2. This range for the number of processors is also what the high-performance "desktop" industry seeks to provide in the 2010s. Parallelism became the only game in town for performance improvement. Namely, the XMT/PRAM solution addresses a truly burning practical question based on a solution which is rooted in theory, and therefore potentially a great triumph for theory.

    3. What about say 100K processors or more?
    Indeed no claim is made for 100K processors at this point.
    However, through publications and patents (mostly related to Opto-electronics) I believe that I have demonstrated potential for scaling PRAM parallelism to 100K processors and beyond. To make this a reality significant visionary investment from government, of the type that is expected from agencies such as DARPA, is needed.
    I presented my initial thoughts on this matter at
    http://www.csm.ornl.gov/workshops/IAA-IC-Workshop-08/documents/wiki/presentation-vishkin.pdf

    I would like to summarize this discussion as follows. In Physics it is quite common to have 50 years or more between a theory contribution and its practical impact.

    By this standard, the fact that PRAM algorithms stand to make an impact in 30 years is truly remarkable.
    I believe that if CS theorists can become a bit more appreciative of their own contributions, theory and theorists will be the first to gain. Please forgive me for saying that, but for this to happen more theorists need to improve their understanding of CS practice and its enabling technologies. The minimum should be: (i) be tolerant: do not put down those among theorists who care to do it, since their success needs to be measured differently, and (ii) be patient: understand that the time scale for a real revolution in science is in decades; and if it is not too much to ask (iii) be supportive: this will be wise since you will be able to use such success stories when seeking support for your own future work; IMHO the intellectual challenge of making a theory contribution and transferring it to practice can also be quite non-trivial.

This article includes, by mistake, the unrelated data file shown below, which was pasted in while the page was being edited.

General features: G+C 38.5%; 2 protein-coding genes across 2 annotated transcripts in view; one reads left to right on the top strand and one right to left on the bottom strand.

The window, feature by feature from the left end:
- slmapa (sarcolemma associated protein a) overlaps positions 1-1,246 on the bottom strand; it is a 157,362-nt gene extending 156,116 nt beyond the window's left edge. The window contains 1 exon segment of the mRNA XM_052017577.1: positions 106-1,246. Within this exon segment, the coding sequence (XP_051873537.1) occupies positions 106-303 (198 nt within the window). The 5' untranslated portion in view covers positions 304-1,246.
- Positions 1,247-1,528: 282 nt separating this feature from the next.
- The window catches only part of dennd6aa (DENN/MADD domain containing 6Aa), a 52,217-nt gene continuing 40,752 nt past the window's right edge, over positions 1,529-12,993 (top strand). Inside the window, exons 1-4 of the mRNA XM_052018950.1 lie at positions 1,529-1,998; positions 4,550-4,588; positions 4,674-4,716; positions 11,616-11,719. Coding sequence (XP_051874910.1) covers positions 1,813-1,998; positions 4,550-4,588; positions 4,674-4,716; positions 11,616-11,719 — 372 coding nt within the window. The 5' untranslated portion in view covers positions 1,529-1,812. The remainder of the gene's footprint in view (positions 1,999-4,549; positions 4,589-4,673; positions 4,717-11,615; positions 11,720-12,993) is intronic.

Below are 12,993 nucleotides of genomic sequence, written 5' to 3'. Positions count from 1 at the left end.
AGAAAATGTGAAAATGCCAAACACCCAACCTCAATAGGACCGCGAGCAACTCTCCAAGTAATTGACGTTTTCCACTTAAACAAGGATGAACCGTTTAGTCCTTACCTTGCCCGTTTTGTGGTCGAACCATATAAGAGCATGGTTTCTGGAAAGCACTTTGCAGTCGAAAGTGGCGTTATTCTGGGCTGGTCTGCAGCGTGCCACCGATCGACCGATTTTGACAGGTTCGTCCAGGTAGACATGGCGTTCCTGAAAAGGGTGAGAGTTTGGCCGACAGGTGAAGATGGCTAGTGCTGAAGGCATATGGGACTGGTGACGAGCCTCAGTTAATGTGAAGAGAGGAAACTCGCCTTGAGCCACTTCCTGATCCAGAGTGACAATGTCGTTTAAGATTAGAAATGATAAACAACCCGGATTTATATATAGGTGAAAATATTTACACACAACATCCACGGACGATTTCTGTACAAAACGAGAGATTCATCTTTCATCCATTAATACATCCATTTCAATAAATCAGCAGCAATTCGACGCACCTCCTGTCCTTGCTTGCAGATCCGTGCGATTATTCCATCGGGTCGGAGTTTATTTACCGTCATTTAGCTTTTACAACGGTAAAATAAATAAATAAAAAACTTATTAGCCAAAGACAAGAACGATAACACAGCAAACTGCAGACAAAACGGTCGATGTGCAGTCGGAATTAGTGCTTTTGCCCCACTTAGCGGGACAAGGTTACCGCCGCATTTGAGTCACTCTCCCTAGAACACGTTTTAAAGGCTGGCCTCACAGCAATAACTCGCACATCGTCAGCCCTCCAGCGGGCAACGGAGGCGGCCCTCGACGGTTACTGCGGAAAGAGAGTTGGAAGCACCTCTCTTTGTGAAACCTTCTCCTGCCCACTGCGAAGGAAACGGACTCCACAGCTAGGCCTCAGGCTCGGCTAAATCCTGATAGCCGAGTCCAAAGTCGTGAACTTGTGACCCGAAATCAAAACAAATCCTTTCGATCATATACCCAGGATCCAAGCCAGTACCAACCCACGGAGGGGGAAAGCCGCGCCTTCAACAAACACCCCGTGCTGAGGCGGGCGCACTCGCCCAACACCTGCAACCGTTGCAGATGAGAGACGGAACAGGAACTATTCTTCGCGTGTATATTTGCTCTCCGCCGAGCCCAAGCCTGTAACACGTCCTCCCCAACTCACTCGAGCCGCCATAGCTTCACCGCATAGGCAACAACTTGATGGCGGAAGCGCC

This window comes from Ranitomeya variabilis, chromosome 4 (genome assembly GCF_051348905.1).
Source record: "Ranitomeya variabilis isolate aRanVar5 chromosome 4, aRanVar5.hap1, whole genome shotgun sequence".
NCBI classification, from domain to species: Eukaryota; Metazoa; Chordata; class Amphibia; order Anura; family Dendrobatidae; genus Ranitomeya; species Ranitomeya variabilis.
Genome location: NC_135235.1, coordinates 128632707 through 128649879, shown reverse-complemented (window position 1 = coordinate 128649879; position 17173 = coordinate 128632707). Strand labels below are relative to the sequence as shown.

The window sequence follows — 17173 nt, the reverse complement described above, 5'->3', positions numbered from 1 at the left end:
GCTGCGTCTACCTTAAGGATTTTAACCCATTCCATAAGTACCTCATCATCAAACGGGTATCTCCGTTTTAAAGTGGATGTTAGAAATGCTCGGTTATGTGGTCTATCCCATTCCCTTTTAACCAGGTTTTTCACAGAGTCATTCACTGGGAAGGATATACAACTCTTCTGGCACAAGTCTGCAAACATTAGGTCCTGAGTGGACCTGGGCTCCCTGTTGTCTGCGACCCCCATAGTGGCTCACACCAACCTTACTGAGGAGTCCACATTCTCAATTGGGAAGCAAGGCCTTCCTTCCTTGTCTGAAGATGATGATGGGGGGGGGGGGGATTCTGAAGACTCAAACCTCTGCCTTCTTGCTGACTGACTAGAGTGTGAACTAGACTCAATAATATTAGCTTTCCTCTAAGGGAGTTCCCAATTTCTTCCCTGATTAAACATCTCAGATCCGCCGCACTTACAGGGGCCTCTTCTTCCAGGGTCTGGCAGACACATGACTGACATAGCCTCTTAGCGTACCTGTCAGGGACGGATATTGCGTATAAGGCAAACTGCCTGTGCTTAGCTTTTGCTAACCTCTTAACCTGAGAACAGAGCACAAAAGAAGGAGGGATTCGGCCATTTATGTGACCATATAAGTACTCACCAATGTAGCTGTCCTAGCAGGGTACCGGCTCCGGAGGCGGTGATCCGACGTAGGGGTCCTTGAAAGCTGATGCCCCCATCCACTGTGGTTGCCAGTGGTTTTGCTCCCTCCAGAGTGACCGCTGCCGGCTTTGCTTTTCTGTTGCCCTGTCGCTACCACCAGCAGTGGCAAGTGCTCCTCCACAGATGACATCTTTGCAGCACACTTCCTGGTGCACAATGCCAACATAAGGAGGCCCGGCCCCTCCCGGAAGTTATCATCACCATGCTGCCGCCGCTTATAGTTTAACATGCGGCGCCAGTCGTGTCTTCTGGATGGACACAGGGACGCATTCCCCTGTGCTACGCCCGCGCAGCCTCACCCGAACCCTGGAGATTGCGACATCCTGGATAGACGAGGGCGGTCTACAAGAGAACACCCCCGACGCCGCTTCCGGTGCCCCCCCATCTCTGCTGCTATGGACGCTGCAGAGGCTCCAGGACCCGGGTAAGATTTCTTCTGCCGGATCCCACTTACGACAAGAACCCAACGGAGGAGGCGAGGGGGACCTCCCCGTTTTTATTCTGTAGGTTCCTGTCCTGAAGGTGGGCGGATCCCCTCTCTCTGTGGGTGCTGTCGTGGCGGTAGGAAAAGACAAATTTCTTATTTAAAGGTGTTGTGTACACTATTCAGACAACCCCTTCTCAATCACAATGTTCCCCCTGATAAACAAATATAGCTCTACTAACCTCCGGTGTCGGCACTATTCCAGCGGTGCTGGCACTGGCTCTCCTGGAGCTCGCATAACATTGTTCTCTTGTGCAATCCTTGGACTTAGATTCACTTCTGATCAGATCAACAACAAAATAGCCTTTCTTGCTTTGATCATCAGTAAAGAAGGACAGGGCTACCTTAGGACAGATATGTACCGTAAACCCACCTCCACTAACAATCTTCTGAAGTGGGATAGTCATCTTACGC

I really hope that nobody will be offended by anything written above statement. My intention is truly constructive.